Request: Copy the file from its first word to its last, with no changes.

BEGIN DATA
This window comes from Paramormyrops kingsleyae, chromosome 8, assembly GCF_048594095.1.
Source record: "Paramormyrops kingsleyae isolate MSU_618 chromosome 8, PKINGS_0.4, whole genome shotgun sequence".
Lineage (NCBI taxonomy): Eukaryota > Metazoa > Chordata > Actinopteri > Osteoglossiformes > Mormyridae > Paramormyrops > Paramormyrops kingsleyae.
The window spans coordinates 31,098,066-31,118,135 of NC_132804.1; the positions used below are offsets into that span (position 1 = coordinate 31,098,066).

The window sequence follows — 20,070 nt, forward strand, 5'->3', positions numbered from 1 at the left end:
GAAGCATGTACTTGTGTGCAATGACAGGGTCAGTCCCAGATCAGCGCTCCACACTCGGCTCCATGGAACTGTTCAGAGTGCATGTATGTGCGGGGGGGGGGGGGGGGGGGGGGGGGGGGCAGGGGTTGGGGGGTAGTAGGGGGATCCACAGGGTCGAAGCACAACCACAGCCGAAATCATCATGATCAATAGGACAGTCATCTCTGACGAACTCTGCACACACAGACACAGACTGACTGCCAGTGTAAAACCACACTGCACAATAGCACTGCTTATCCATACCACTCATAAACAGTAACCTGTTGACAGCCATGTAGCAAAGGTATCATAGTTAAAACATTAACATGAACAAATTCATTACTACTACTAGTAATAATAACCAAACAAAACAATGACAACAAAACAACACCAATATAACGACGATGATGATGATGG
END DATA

This window comes from Paramormyrops kingsleyae, chromosome 8, assembly GCF_048594095.1.
Source record: "Paramormyrops kingsleyae isolate MSU_618 chromosome 8, PKINGS_0.4, whole genome shotgun sequence".
Lineage (NCBI taxonomy): Eukaryota > Metazoa > Chordata > Actinopteri > Osteoglossiformes > Mormyridae > Paramormyrops > Paramormyrops kingsleyae.
The window spans coordinates 31,098,066-31,118,135 of NC_132804.1; the positions used below are offsets into that span (position 1 = coordinate 31,098,066).

The window sequence follows — 20,070 nt, forward strand, 5'->3', positions numbered from 1 at the left end:
GAAGCATGTACTTGTGTGCAATGACAGGGTCAGTCCCAGATCAGCGCTCCACACTCGGCTCCATGGAACTGTTCAGAGTGCATGTATGTGCGGGGGGGGGGGGGGGGGGGGGGGGGGGGCAGGGGTTGGGGGGTAGTAGGGGGATCCACAGGGTCGAAGCACAACCACAGCCGAAATCATCATGATCAATAGGACAGTCATCTCTGACGAACTCTGCACACACAGACACAGACTGACTGCCAGTGTAAAACCACACTGCACAATAGCACTGCTTATCCATACCACTCATAAACAGTAACCTGTTGACAGCCATGTAGCAAAGGTATCATAGTTAAAACATTAACATGAACAAATTCATTACTACTACTAGTAATAATAACCAAACAAAACAATGACAACAAAACAACACCAATATAACGACGATGATGATGATGG